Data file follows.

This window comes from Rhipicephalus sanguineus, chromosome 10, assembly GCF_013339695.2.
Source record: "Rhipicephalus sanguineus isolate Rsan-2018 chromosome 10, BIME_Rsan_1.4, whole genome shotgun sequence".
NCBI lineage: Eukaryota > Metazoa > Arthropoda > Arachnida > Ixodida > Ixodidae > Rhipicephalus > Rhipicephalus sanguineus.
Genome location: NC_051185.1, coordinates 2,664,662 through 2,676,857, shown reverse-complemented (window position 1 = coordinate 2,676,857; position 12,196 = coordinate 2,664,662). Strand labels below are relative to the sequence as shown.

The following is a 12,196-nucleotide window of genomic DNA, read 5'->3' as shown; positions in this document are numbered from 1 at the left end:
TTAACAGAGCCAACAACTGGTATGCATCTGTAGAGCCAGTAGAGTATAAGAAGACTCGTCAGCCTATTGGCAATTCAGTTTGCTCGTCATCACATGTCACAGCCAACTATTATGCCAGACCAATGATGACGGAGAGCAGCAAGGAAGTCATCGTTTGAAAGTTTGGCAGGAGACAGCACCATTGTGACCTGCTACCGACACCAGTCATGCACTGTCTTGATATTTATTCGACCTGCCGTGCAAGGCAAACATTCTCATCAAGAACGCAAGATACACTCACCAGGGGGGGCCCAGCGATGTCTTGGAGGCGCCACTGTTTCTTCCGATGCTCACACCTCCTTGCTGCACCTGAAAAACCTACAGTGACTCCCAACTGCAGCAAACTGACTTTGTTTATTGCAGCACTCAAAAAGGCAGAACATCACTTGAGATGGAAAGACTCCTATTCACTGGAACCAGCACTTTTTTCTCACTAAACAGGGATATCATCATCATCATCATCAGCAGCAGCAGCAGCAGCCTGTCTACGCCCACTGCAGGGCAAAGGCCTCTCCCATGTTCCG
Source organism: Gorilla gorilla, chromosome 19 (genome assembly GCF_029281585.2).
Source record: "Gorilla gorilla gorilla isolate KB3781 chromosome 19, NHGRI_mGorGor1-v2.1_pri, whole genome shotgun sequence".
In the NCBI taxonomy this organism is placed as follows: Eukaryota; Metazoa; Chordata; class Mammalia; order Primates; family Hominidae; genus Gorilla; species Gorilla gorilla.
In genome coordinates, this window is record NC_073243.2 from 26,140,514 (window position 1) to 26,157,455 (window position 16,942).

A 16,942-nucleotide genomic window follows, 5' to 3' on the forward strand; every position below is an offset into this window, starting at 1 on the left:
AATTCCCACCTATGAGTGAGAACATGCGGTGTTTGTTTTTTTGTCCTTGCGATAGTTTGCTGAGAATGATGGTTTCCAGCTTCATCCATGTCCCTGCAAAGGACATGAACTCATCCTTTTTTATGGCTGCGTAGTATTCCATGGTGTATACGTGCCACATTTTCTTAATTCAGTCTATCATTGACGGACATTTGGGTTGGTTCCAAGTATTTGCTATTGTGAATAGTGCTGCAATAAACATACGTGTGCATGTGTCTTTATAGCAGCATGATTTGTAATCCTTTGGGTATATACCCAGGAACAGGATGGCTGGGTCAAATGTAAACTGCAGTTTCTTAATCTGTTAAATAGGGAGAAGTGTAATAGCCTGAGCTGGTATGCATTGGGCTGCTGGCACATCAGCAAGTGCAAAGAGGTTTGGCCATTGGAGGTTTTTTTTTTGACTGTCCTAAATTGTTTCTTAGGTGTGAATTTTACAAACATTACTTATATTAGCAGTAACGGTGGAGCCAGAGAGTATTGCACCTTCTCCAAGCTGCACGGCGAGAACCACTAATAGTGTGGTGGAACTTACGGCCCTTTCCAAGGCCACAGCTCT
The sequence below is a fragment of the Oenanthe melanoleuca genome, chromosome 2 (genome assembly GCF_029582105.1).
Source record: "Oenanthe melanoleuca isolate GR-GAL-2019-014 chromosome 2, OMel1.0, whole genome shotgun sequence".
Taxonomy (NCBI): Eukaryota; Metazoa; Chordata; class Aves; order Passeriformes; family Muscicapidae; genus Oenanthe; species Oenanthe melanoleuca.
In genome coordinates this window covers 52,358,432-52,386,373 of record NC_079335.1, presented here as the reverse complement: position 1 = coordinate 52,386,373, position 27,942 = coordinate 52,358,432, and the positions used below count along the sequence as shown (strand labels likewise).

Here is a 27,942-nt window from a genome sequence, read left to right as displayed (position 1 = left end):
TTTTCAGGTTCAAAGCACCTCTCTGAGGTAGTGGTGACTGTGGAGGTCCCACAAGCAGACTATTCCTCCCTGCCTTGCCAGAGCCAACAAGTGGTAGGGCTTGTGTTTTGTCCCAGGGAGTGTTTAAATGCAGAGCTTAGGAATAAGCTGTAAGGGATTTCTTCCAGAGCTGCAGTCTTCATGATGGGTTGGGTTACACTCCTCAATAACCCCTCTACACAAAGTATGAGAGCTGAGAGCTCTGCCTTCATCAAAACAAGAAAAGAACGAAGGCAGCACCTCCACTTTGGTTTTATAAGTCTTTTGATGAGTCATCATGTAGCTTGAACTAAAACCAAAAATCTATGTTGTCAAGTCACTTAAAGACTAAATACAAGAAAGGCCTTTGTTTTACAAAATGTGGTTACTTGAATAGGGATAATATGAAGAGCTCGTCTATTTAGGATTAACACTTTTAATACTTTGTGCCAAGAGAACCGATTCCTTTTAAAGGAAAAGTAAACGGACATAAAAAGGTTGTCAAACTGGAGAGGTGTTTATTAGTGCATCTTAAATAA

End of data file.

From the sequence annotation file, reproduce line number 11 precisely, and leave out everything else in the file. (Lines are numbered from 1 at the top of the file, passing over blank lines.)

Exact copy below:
A 16,942-nucleotide genomic window follows, 5' to 3' on the forward strand; every position below is an offset into this window, starting at 1 on the left: